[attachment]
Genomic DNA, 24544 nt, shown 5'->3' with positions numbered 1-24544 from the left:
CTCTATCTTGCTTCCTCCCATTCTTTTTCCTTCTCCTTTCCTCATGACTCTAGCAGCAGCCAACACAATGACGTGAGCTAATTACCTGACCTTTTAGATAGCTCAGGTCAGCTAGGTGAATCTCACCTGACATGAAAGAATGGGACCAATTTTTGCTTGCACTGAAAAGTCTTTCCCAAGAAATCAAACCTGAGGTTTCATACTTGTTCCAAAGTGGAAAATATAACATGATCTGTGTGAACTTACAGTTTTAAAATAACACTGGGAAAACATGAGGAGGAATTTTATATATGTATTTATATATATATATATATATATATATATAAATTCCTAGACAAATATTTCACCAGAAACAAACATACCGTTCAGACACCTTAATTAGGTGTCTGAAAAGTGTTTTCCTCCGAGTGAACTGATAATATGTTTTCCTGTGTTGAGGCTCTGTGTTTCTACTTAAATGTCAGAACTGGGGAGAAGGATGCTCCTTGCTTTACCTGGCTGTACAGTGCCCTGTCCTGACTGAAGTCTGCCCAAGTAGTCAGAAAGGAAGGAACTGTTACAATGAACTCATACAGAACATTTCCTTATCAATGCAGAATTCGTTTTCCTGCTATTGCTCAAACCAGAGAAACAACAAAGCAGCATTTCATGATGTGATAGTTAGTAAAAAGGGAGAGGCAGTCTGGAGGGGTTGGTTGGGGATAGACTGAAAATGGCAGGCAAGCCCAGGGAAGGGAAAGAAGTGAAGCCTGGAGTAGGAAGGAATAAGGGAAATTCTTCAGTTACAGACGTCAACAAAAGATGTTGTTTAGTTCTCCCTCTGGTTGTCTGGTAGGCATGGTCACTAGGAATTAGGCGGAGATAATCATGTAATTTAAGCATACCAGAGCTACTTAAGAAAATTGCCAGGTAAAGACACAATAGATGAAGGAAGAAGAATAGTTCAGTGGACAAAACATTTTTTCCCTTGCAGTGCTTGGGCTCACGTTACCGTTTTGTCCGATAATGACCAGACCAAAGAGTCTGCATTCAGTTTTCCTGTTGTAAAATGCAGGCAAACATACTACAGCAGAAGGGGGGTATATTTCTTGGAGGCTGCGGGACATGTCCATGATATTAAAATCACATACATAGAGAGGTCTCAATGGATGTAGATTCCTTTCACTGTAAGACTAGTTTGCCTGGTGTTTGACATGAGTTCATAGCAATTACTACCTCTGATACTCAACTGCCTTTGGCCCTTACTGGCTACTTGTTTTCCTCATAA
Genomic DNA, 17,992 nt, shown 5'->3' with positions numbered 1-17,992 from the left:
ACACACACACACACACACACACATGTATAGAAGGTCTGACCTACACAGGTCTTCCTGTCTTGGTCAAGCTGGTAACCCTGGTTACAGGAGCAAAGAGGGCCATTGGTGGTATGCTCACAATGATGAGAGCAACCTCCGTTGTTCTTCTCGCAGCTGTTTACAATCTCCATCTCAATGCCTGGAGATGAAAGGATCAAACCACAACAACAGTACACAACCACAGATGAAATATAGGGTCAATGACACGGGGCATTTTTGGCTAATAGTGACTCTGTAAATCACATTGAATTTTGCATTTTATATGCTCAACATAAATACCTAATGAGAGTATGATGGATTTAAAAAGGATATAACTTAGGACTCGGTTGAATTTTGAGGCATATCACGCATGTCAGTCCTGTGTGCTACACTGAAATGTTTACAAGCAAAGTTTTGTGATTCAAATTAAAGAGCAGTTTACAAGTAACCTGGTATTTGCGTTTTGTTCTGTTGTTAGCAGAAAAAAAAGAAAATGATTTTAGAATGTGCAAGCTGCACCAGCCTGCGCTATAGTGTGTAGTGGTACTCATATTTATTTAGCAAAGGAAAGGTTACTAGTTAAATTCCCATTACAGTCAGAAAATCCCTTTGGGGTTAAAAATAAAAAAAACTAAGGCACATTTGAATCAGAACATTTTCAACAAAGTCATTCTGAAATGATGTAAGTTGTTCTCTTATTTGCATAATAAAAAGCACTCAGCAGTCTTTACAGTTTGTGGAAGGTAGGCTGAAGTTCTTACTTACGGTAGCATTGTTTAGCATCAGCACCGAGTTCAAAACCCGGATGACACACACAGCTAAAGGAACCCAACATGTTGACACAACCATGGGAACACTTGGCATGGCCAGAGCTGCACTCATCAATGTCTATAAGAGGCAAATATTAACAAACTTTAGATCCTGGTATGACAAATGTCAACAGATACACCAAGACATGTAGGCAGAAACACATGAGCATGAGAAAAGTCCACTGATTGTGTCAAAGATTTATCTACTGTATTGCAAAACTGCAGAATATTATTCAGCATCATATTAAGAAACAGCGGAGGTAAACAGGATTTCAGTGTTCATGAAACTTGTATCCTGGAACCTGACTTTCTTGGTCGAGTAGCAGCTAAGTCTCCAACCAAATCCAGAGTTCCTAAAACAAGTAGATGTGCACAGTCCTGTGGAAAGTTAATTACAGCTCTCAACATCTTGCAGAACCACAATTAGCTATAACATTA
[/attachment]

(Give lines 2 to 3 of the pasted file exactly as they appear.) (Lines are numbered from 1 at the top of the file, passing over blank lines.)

CTCTATCTTGCTTCCTCCCATTCTTTTTCCTTCTCCTTTCCTCATGACTCTAGCAGCAGCCAACACAATGACGTGAGCTAATTACCTGACCTTTTAGATAGCTCAGGTCAGCTAGGTGAATCTCACCTGACATGAAAGAATGGGACCAATTTTTGCTTGCACTGAAAAGTCTTTCCCAAGAAATCAAACCTGAGGTTTCATACTTGTTCCAAAGTGGAAAATATAACATGATCTGTGTGAACTTACAGTTTTAAAATAACACTGGGAAAACATGAGGAGGAATTTTATATATGTATTTATATATATATATATATATATATATATAAATTCCTAGACAAATATTTCACCAGAAACAAACATACCGTTCAGACACCTTAATTAGGTGTCTGAAAAGTGTTTTCCTCCGAGTGAACTGATAATATGTTTTCCTGTGTTGAGGCTCTGTGTTTCTACTTAAATGTCAGAACTGGGGAGAAGGATGCTCCTTGCTTTACCTGGCTGTACAGTGCCCTGTCCTGACTGAAGTCTGCCCAAGTAGTCAGAAAGGAAGGAACTGTTACAATGAACTCATACAGAACATTTCCTTATCAATGCAGAATTCGTTTTCCTGCTATTGCTCAAACCAGAGAAACAACAAAGCAGCATTTCATGATGTGATAGTTAGTAAAAAGGGAGAGGCAGTCTGGAGGGGTTGGTTGGGGATAGACTGAAAATGGCAGGCAAGCCCAGGGAAGGGAAAGAAGTGAAGCCTGGAGTAGGAAGGAATAAGGGAAATTCTTCAGTTACAGACGTCAACAAAAGATGTTGTTTAGTTCTCCCTCTGGTTGTCTGGTAGGCATGGTCACTAGGAATTAGGCGGAGATAATCATGTAATTTAAGCATACCAGAGCTACTTAAGAAAATTGCCAGGTAAAGACACAATAGATGAAGGAAGAAGAATAGTTCAGTGGACAAAACATTTTTTCCCTTGCAGTGCTTGGGCTCACGTTACCGTTTTGTCCGATAATGACCAGACCAAAGAGTCTGCATTCAGTTTTCCTGTTGTAAAATGCAGGCAAACATACTACAGCAGAAGGGGGGTATATTTCTTGGAGGCTGCGGGACATGTCCATGATATTAAAATCACATACATAGAGAGGTCTCAATGGATGTAGATTCCTTTCACTGTAAGACTAGTTTGCCTGGTGTTTGACATGAGTTCATAGCAATTACTACCTCTGATACTCAACTGCCTTTGGCCCTTACTGGCTACTTGTTTTCCTCATAA
Genomic DNA, 17,992 nt, shown 5'->3' with positions numbered 1-17,992 from the left: